Copper Bubble or Bull? Pt. I


"Is copper on a sustainable bull run?"

Copper is in supply deficit and demand is coming back not just from the emerging markets but gradually from developed markets, as well. The consensus is that demand is outstripping supply due in part to the amount of time it took miners to bring capacity back onstream after the 20082009 crisis.

To what extent is this correct? If so, is copper on a sustainable bull run? Pointing to operational problems mines face, falling ore grades, labor unrest and the cutbacks initiated in 2009, the International Copper Study Group (ICSG) said production will likely be limited to 16.2 Mt. in 2010. Looking to 2011, increased economic activity is expected to boost end-user demand for the metal much faster than production, pushing the global market deeper into deficit of about 400,000 tons. New mine projects in 2011 are few and far between; most additional capacity will come from enhancements to existing operations. But with potential shortfalls looming elsewhere, such additional production may do nothing more than plugging the gaps left elsewhere.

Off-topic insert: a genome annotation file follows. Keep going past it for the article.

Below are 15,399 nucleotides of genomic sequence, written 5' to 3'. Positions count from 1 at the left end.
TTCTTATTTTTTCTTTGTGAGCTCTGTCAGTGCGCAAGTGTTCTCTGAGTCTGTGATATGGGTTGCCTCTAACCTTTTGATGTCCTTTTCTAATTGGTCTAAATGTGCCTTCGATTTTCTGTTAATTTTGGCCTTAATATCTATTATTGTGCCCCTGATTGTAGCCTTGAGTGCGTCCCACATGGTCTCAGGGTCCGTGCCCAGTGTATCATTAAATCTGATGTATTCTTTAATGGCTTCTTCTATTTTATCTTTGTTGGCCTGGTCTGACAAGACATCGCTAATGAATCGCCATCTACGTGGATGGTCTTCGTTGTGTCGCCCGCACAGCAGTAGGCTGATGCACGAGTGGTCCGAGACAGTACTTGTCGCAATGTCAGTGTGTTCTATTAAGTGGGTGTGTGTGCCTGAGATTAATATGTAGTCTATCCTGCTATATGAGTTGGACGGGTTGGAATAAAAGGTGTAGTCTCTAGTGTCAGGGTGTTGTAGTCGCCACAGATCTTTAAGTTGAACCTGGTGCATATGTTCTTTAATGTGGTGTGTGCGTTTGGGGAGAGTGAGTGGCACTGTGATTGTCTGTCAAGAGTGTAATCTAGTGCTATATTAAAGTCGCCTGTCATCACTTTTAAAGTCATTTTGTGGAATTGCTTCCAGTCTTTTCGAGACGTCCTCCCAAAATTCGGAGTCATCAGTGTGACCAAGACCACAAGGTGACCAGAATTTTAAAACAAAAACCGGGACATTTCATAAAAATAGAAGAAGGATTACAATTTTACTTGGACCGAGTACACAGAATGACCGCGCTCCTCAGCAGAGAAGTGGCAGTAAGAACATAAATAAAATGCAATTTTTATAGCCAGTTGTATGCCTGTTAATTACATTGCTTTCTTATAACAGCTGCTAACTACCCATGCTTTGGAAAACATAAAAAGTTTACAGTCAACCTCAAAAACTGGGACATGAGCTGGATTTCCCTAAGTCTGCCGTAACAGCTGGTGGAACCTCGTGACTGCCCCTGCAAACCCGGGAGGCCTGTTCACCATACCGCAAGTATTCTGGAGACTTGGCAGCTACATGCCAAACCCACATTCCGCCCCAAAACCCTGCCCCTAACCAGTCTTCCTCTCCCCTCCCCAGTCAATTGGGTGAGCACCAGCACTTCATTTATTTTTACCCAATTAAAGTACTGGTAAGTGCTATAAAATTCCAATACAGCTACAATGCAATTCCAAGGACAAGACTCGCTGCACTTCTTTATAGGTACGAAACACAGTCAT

While no timetable for ETF Securities' copper- and base metal-backed basket ETFs has been set, it is widely acknowledged that, at least for copper, a physically backed fund would suck metal out of the physical market increasing shortages. Thus, it'll likely be a popular self-fulfilling investment. The resulting shortages would push prices higher, rewarding the investor.

Chinese buying of primary cathode has been more muted of late. The recent high prices are possibly putting buyers off in the short term, but the gradually appreciating RMB is closing the SHFE-LME arbitrage window, a fine calculation at the best of times, making primary metal imports more likely if Chinese buyers get panicked by a continually strengthening LME.

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